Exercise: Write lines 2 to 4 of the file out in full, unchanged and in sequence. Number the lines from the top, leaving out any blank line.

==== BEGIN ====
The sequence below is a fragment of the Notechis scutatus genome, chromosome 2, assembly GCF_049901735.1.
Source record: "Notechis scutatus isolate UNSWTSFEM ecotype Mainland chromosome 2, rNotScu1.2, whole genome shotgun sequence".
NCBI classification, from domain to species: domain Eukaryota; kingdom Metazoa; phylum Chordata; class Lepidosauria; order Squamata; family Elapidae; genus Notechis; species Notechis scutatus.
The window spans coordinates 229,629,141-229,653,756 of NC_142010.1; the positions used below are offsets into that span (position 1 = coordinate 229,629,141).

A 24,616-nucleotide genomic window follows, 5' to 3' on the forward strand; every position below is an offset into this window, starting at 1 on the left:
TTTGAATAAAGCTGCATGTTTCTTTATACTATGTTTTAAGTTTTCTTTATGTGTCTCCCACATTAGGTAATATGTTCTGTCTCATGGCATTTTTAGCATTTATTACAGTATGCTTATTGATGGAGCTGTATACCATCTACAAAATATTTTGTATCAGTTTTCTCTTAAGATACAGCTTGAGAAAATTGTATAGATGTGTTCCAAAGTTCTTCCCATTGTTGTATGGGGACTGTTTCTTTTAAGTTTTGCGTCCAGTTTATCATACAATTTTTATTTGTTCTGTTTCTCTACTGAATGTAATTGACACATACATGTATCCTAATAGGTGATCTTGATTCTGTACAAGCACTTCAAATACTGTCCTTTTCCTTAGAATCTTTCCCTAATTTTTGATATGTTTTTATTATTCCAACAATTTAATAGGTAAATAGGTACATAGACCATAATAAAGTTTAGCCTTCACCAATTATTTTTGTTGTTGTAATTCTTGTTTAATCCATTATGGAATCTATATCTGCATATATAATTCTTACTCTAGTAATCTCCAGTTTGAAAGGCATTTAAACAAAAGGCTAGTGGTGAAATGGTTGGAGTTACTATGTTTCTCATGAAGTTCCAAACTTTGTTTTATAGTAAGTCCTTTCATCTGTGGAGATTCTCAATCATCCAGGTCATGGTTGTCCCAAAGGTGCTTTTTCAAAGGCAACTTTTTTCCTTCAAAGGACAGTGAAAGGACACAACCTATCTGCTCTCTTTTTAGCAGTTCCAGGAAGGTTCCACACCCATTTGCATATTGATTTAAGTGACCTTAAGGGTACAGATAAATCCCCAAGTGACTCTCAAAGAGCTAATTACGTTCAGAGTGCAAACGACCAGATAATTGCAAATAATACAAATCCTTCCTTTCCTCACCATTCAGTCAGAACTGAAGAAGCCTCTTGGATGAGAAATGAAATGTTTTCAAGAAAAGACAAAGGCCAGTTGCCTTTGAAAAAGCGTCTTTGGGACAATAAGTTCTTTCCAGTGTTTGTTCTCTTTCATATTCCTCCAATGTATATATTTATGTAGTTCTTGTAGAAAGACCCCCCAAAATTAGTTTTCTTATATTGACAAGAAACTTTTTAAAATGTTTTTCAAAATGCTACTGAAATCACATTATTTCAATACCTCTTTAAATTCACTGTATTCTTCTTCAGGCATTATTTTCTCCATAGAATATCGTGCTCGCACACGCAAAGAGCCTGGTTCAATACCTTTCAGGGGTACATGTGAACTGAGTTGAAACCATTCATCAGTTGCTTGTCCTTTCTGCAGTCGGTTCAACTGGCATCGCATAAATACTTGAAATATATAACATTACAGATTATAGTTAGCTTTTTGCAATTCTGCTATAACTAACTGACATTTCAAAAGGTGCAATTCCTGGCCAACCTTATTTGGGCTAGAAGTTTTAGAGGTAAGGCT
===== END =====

Source record: "Notechis scutatus isolate UNSWTSFEM ecotype Mainland chromosome 2, rNotScu1.2, whole genome shotgun sequence".
NCBI classification, from domain to species: domain Eukaryota; kingdom Metazoa; phylum Chordata; class Lepidosauria; order Squamata; family Elapidae; genus Notechis; species Notechis scutatus.
The window spans coordinates 229,629,141-229,653,756 of NC_142010.1; the positions used below are offsets into that span (position 1 = coordinate 229,629,141).